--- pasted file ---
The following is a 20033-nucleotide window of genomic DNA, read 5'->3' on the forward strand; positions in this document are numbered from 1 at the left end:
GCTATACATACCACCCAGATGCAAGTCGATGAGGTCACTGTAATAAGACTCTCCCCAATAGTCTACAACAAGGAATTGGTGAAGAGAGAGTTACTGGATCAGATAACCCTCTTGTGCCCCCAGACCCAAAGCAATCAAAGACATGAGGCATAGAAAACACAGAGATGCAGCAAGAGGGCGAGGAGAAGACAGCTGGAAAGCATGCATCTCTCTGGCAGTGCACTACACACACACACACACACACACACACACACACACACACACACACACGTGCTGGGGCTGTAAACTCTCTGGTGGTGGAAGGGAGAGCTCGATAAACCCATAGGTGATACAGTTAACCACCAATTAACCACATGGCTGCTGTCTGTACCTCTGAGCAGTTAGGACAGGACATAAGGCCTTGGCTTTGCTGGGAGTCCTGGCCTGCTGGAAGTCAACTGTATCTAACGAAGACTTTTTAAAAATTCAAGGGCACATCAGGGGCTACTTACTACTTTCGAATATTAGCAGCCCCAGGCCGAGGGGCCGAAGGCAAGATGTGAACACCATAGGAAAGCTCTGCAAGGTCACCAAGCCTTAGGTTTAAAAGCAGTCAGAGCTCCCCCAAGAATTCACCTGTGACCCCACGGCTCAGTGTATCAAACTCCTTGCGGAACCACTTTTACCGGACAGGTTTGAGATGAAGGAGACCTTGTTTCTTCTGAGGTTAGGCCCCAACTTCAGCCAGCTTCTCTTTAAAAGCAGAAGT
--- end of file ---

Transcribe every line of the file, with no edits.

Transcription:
The following is a 20033-nucleotide window of genomic DNA, read 5'->3' on the forward strand; positions in this document are numbered from 1 at the left end:
GCTATACATACCACCCAGATGCAAGTCGATGAGGTCACTGTAATAAGACTCTCCCCAATAGTCTACAACAAGGAATTGGTGAAGAGAGAGTTACTGGATCAGATAACCCTCTTGTGCCCCCAGACCCAAAGCAATCAAAGACATGAGGCATAGAAAACACAGAGATGCAGCAAGAGGGCGAGGAGAAGACAGCTGGAAAGCATGCATCTCTCTGGCAGTGCACTACACACACACACACACACACACACACACACACACACACACACACACGTGCTGGGGCTGTAAACTCTCTGGTGGTGGAAGGGAGAGCTCGATAAACCCATAGGTGATACAGTTAACCACCAATTAACCACATGGCTGCTGTCTGTACCTCTGAGCAGTTAGGACAGGACATAAGGCCTTGGCTTTGCTGGGAGTCCTGGCCTGCTGGAAGTCAACTGTATCTAACGAAGACTTTTTAAAAATTCAAGGGCACATCAGGGGCTACTTACTACTTTCGAATATTAGCAGCCCCAGGCCGAGGGGCCGAAGGCAAGATGTGAACACCATAGGAAAGCTCTGCAAGGTCACCAAGCCTTAGGTTTAAAAGCAGTCAGAGCTCCCCCAAGAATTCACCTGTGACCCCACGGCTCAGTGTATCAAACTCCTTGCGGAACCACTTTTACCGGACAGGTTTGAGATGAAGGAGACCTTGTTTCTTCTGAGGTTAGGCCCCAACTTCAGCCAGCTTCTCTTTAAAAGCAGAAGT